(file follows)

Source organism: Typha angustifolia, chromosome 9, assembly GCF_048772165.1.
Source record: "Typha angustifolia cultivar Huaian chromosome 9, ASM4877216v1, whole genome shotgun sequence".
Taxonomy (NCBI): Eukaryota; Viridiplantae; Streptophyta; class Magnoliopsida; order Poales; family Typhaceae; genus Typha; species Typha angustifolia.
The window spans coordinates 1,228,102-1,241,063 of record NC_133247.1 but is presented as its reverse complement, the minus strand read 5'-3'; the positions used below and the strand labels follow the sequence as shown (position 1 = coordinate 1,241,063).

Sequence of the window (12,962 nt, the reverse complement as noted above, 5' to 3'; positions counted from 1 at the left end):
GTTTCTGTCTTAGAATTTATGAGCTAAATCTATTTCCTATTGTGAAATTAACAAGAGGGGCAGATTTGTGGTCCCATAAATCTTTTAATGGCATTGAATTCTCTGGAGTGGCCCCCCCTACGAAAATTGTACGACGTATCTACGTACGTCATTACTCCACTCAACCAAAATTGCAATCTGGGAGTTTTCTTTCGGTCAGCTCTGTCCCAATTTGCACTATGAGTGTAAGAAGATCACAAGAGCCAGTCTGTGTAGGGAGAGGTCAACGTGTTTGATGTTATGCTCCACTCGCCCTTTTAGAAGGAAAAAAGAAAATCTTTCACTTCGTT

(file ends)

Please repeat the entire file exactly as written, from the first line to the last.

Source organism: Typha angustifolia, chromosome 9, assembly GCF_048772165.1.
Source record: "Typha angustifolia cultivar Huaian chromosome 9, ASM4877216v1, whole genome shotgun sequence".
Taxonomy (NCBI): Eukaryota; Viridiplantae; Streptophyta; class Magnoliopsida; order Poales; family Typhaceae; genus Typha; species Typha angustifolia.
The window spans coordinates 1,228,102-1,241,063 of record NC_133247.1 but is presented as its reverse complement, the minus strand read 5'-3'; the positions used below and the strand labels follow the sequence as shown (position 1 = coordinate 1,241,063).

Sequence of the window (12,962 nt, the reverse complement as noted above, 5' to 3'; positions counted from 1 at the left end):
GTTTCTGTCTTAGAATTTATGAGCTAAATCTATTTCCTATTGTGAAATTAACAAGAGGGGCAGATTTGTGGTCCCATAAATCTTTTAATGGCATTGAATTCTCTGGAGTGGCCCCCCCTACGAAAATTGTACGACGTATCTACGTACGTCATTACTCCACTCAACCAAAATTGCAATCTGGGAGTTTTCTTTCGGTCAGCTCTGTCCCAATTTGCACTATGAGTGTAAGAAGATCACAAGAGCCAGTCTGTGTAGGGAGAGGTCAACGTGTTTGATGTTATGCTCCACTCGCCCTTTTAGAAGGAAAAAAGAAAATCTTTCACTTCGTT